Studies have found that both men and women diagnosed as adults struggle in a wide array of domains and have lower self- esteem, poorer coping strategies and higher levels of depression. In addition adults identified with ADHD later in life tend to have negative attributions about themselves.
The lack of a diagnosis may lead individuals to having their difficulties attributed to laziness or lack of ability both by themselves and others.
As of yet however, no study has compared those diagnosed during adulthood with those diagnosed during childhood.
So what should you look out for in order to spot the signs of ADHD in girls?
The following signs may indicate that ADHD is going unnoticed:
If this sounds familiar it may be worth speaking to a GP or therapist in order to further investigate the basis of these problems. Given the lack of awareness regarding girls with ADHD, and the detrimental impact of later diagnosis, it is important not to let girls with ADHD continue to fall under the radar.
By Dr. Syras Derksen
Hamed, A. M., Kauer, A. J., & Stevens, H. E. (2015). Why the diagnosis of attention deficit hyperactivity disorder matters. Frontiers in psychiatry , 6 .
Rucklidge, J. J. (2010). Gender differences in attention-deficit/hyperactivity disorder. Psychiatric Clinics of North America , 33 (2), 357-373.
“I hated high school. I don’t trust anybody who looks back on the years from 14 to 18 with any enjoyment. If you liked being a teenager, there’s something wrong with you.” ― Stephen King
The teenage years are tumultuous to say the least. It can be easy to forget how miserable and self- doubting the teenage self can be, as a wave of drastic change and hormones sweeps over your developing mind and body. With this uncertainty comes a predictable amount of moodiness, fluctuations in confidence, and conflict with parents.
Sometimes however, these common teenage symptoms go beyond what is normal for this life stage. When depression manifests itself in teenagers it can often be attributed to hormones etc. when it is in fact a real and pervasive psychological problem. Conversely, some parents may mistake their teens natural growing-up stage for depression when it is completely harmless.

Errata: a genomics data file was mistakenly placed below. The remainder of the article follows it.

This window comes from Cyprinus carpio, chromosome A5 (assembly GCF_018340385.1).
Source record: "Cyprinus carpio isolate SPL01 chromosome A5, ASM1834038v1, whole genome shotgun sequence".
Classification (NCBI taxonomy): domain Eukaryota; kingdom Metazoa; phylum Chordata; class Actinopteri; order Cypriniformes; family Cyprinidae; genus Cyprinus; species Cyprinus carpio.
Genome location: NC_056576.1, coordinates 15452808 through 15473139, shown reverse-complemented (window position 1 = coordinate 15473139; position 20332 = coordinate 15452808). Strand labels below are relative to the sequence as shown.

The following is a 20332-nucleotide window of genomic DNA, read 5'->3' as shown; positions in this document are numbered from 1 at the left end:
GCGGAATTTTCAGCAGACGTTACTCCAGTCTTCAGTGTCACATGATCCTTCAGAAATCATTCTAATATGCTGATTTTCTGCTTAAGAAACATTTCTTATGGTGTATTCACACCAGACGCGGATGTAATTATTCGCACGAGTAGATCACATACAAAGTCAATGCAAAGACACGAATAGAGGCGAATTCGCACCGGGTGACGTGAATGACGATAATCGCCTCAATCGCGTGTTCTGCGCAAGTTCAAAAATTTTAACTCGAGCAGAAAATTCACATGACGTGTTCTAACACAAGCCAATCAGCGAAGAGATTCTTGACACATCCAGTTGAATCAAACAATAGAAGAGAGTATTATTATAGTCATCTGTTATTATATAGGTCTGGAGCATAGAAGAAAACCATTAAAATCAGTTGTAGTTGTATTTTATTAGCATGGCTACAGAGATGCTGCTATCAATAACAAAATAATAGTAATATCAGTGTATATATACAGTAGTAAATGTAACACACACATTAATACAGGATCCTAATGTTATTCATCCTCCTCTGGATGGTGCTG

An Underestimated Problem
The important thing to note is that undetected depression in the early years can have lifelong consequences. The average age of depression onset in lifelong sufferers is 14 years old, so those that experience lifelong depressive episodes will most likely start as teens.
The Association for Young People’s Health report that the number of young people aged 15- 16 with depression has almost doubled between the 1980s and now. They also estimate that 1 in 10 young people suffer from a diagnosable mental health disorder. These are statistics that are replicable in most developed countries around the world.
Untreated depression in the early years can lead to eating disorders, academic difficulties, and substance abuse. There is no shame in seeking the help of mental health experts and, in fact, early positive experiences with these services can set your child up for a lifetime of positive mental health.
So how do you tell when your teenager is suffering from depression and needs a little help? Listed below are some common signs of teenage depression. Although many of these occur during the teenage years, the presence of most or all of them over the space of several weeks indicates your teen may have depression.
Please bear in mind that this list is not exhaustive, but merely a guide to identifying when your teen may have a problem. In order to be diagnosed the help of a trained mental health professional is required.
Signs to Look Out For
Mood: This is one of the hardest ones to disentangle, but if your child is consistently sad, cranky, and irritable then you may need to explore why this is so pervasive. This, combined with a belief that life is meaningless is a warning sign for depression.
Appetite: If your teen is eating a lot more or a lot less than usual and has experienced significant weight loss/ gain then this may be a depressive symptom. It is common for weight to fluctuate during adolescence but if this is combined with several of the other symptoms listed here then it may be a warning sign.